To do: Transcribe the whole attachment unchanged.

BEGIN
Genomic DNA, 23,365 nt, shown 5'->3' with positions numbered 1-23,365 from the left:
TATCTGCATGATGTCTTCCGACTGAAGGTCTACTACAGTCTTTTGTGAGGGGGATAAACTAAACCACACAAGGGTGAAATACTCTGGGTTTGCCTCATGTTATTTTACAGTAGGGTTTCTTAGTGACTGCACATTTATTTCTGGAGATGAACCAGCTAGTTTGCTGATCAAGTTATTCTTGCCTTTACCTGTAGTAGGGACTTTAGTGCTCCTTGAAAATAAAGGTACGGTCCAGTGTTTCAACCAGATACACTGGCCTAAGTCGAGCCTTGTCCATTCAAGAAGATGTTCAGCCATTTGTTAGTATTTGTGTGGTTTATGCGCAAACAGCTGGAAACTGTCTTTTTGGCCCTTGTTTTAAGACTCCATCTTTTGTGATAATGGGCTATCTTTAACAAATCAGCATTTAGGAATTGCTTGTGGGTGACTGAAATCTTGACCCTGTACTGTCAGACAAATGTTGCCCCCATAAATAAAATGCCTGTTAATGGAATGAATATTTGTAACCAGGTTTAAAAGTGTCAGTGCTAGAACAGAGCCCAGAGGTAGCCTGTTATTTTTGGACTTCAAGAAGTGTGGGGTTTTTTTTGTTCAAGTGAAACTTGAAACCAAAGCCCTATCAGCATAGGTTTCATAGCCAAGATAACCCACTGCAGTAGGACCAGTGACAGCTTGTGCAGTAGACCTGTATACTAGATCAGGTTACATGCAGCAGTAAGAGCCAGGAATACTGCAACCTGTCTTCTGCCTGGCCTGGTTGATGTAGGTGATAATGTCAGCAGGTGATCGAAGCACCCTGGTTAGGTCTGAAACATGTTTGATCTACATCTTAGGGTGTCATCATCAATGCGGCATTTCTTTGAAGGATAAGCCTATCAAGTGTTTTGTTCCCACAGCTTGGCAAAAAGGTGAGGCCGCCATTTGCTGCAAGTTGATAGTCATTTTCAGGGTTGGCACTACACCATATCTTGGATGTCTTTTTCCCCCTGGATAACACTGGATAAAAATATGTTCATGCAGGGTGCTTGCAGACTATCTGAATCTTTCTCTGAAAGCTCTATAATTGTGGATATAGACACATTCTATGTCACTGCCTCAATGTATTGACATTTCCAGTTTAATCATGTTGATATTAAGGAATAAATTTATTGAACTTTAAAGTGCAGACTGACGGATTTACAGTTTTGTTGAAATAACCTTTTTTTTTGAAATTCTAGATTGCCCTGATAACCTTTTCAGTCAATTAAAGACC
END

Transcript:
Genomic DNA, 23,365 nt, shown 5'->3' with positions numbered 1-23,365 from the left:
TATCTGCATGATGTCTTCCGACTGAAGGTCTACTACAGTCTTTTGTGAGGGGGATAAACTAAACCACACAAGGGTGAAATACTCTGGGTTTGCCTCATGTTATTTTACAGTAGGGTTTCTTAGTGACTGCACATTTATTTCTGGAGATGAACCAGCTAGTTTGCTGATCAAGTTATTCTTGCCTTTACCTGTAGTAGGGACTTTAGTGCTCCTTGAAAATAAAGGTACGGTCCAGTGTTTCAACCAGATACACTGGCCTAAGTCGAGCCTTGTCCATTCAAGAAGATGTTCAGCCATTTGTTAGTATTTGTGTGGTTTATGCGCAAACAGCTGGAAACTGTCTTTTTGGCCCTTGTTTTAAGACTCCATCTTTTGTGATAATGGGCTATCTTTAACAAATCAGCATTTAGGAATTGCTTGTGGGTGACTGAAATCTTGACCCTGTACTGTCAGACAAATGTTGCCCCCATAAATAAAATGCCTGTTAATGGAATGAATATTTGTAACCAGGTTTAAAAGTGTCAGTGCTAGAACAGAGCCCAGAGGTAGCCTGTTATTTTTGGACTTCAAGAAGTGTGGGGTTTTTTTTGTTCAAGTGAAACTTGAAACCAAAGCCCTATCAGCATAGGTTTCATAGCCAAGATAACCCACTGCAGTAGGACCAGTGACAGCTTGTGCAGTAGACCTGTATACTAGATCAGGTTACATGCAGCAGTAAGAGCCAGGAATACTGCAACCTGTCTTCTGCCTGGCCTGGTTGATGTAGGTGATAATGTCAGCAGGTGATCGAAGCACCCTGGTTAGGTCTGAAACATGTTTGATCTACATCTTAGGGTGTCATCATCAATGCGGCATTTCTTTGAAGGATAAGCCTATCAAGTGTTTTGTTCCCACAGCTTGGCAAAAAGGTGAGGCCGCCATTTGCTGCAAGTTGATAGTCATTTTCAGGGTTGGCACTACACCATATCTTGGATGTCTTTTTCCCCCTGGATAACACTGGATAAAAATATGTTCATGCAGGGTGCTTGCAGACTATCTGAATCTTTCTCTGAAAGCTCTATAATTGTGGATATAGACACATTCTATGTCACTGCCTCAATGTATTGACATTTCCAGTTTAATCATGTTGATATTAAGGAATAAATTTATTGAACTTTAAAGTGCAGACTGACGGATTTACAGTTTTGTTGAAATAACCTTTTTTTTTGAAATTCTAGATTGCCCTGATAACCTTTTCAGTCAATTAAAGACC